Goyahkla, the One Who Yawns, was not a nice man.
You may know him by his Mexican name, that name you yelled as you jumped from some boulder or rooftop when you were a kid: Geronimo!
For a long time the star of every nightmare of every settler, America's most famous Indian has in recent years become a symbol of righteous resistance, a noble savage "fighting to save his homeland from takeover by the westward-moving white people," according to historian Robert Utley, whose new biography of the Chiricahua warrior and shaman aims to disabuse us of such "demonstrably untrue" notions.
Our current attitude relative to Geronimo has been shaped by a combination of guilt and what Utley calls "Bury My Heart At Wounded Knee syndrome," referring to Dee Brown's hugely popular chronicle of the conquest of the American West from the Native American perspective. I think of all those tourists wearing T-shirts with that C.S. Fly photograph from 1886 on them: Geronimo and four other warriors standing in the desert, dignified and resolute, holding their rifles—and printed beneath that image the words "Homeland Security." That's the kind of nonsense that Utley is attempting to revise here.
Truth is, Geronimo was mostly fighting for Geronimo, and even his own people knew that.
"I have known Geronimo all my life up to his death and have never known anything good about him," one Chiricahua declared late in his life, according to Utley. The best Utley can say about Geronimo's character is that he was "complex and contradictory," which is all one can say in the end about almost anyone who achieves renown.
The portrait of Geronimo that emerges from Utley's close reading of what appears to be every single document with any connection to the Chiricahua Apaches is not flattering. He gives Geronimo his due as a sometimes brilliant strategist, a fearless fighter and a devoted family man, but otherwise shows him to be a cruel, lying, paranoid drunkard. Once, he got drunk and berated his nephew with an unexplained fervor that later caused the boy to commit suicide. It was this event that inspired the first of Geronimo's two famous flights from the San Carlos reservation, according to Utley.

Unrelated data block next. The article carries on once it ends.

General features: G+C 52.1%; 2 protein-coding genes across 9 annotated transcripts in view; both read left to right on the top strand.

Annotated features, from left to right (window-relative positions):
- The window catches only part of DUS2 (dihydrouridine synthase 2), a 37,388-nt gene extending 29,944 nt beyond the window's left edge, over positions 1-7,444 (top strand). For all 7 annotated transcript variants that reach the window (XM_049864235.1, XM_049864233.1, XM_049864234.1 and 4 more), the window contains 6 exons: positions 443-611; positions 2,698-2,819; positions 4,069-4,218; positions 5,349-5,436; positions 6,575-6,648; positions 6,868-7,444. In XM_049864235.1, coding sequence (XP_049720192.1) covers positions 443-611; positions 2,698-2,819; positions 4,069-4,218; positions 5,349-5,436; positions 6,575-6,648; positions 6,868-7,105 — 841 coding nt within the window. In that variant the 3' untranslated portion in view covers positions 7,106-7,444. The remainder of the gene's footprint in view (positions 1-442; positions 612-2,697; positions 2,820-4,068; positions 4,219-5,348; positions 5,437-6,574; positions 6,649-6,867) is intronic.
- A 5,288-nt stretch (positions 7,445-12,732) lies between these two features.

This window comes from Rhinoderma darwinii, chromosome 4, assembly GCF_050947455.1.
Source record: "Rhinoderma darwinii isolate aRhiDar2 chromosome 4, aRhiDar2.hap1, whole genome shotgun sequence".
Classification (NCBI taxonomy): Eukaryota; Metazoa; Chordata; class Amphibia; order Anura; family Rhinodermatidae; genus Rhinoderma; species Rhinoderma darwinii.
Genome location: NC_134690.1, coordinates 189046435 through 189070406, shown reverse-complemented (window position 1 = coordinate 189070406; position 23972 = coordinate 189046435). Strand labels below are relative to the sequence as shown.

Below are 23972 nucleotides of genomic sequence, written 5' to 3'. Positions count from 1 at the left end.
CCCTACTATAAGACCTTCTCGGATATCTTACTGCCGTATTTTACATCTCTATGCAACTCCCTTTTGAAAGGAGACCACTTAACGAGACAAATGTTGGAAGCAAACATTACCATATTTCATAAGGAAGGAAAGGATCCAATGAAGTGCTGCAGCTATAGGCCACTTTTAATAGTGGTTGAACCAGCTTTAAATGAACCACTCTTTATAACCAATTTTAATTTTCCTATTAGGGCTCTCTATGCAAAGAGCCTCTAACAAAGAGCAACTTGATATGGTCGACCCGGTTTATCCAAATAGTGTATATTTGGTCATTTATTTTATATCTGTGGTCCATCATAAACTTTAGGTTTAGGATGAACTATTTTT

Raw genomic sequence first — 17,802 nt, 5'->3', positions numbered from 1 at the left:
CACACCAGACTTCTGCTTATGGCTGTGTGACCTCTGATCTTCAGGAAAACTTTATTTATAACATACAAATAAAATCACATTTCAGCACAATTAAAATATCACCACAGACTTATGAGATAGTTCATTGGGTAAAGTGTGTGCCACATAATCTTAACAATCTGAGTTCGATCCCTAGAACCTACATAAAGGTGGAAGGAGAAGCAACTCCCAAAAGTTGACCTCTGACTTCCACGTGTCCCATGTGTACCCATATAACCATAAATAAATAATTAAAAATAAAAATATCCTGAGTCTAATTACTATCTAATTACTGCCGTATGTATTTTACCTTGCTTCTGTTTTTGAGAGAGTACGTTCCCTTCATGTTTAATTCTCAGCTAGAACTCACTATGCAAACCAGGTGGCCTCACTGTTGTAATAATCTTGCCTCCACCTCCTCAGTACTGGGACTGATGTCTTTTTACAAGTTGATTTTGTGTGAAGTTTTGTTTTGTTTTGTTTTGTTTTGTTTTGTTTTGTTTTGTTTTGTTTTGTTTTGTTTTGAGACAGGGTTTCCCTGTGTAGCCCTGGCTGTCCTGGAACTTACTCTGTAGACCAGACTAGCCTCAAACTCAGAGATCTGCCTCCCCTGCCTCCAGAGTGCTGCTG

Indeed, drunkenness was a constant issue for Geronimo and it played a large part in many of the key events in his life, including his death, Utley writes. It was partly the promise of liquor that drew him to the Mexican ambush in 1851 in which his first wife, his mother and his three small children were killed, setting off decades of bloody revenge attacks on both sides. And it was liquor that Geronimo had been after in 1909 when he fell off his horse in Oklahoma. He died about a week later, 23 years after becoming a prisoner of war.
The most interesting thing about Geronimo is the idea that he possessed a kind of "power," a notion that most Chiricahuas believed in, and one that caused many of them to fear the shaman, medicine man and spiritual leader more than they loved him.
"Geronimo came into prominence, not from his prowess in battle or personal bravery but from the great powers he was thought to have," according to interpreter George Wrattan, who lived among the Chiricahuas for years and is quoted by Utley. "He would prophesy victory in battle, meeting soldiers, defeating them, then getting something else; these prophecies which came true so often that his word could become law. His own people were afraid of him."
So why is Geronimo such an icon today? Why is he the only American Indian leader that most of us know by name? According to Utley, we can mostly blame (or thank) the newspapers, who covered his actions relentlessly for two years after his second breakout.
"The white citizens of Arizona and New Mexico endured a decade of Apache depredations, 1876-86," Utley writes. "Hundreds died as Apache raiders swept down on farms, ranches, villages, mining claims, and travelers to exact an appalling toll of plunder, destruction, mutilation, and death. Their bursts of anguish and outrage, reported, embellished, and falsified by Southwestern newspapers and expressed in appeals to presidents, members of Congress, governors and other of prominence, attracted the notice of all Americans."
Utley's revisionist biography of Geronimo, while somewhat lacking in a strong narrative core, probably gets closer to the actual truth of who Goyahkla was than most other books on the subject. And while the overriding impression one gets from reading Geronimo is that its subject is largely unknowable, the depth of Utley's research, his impressive command of the military history of the Southwest and his sharp eye for detail will likely make this book the standard by which all other works on Geronimo will be judged for years to come.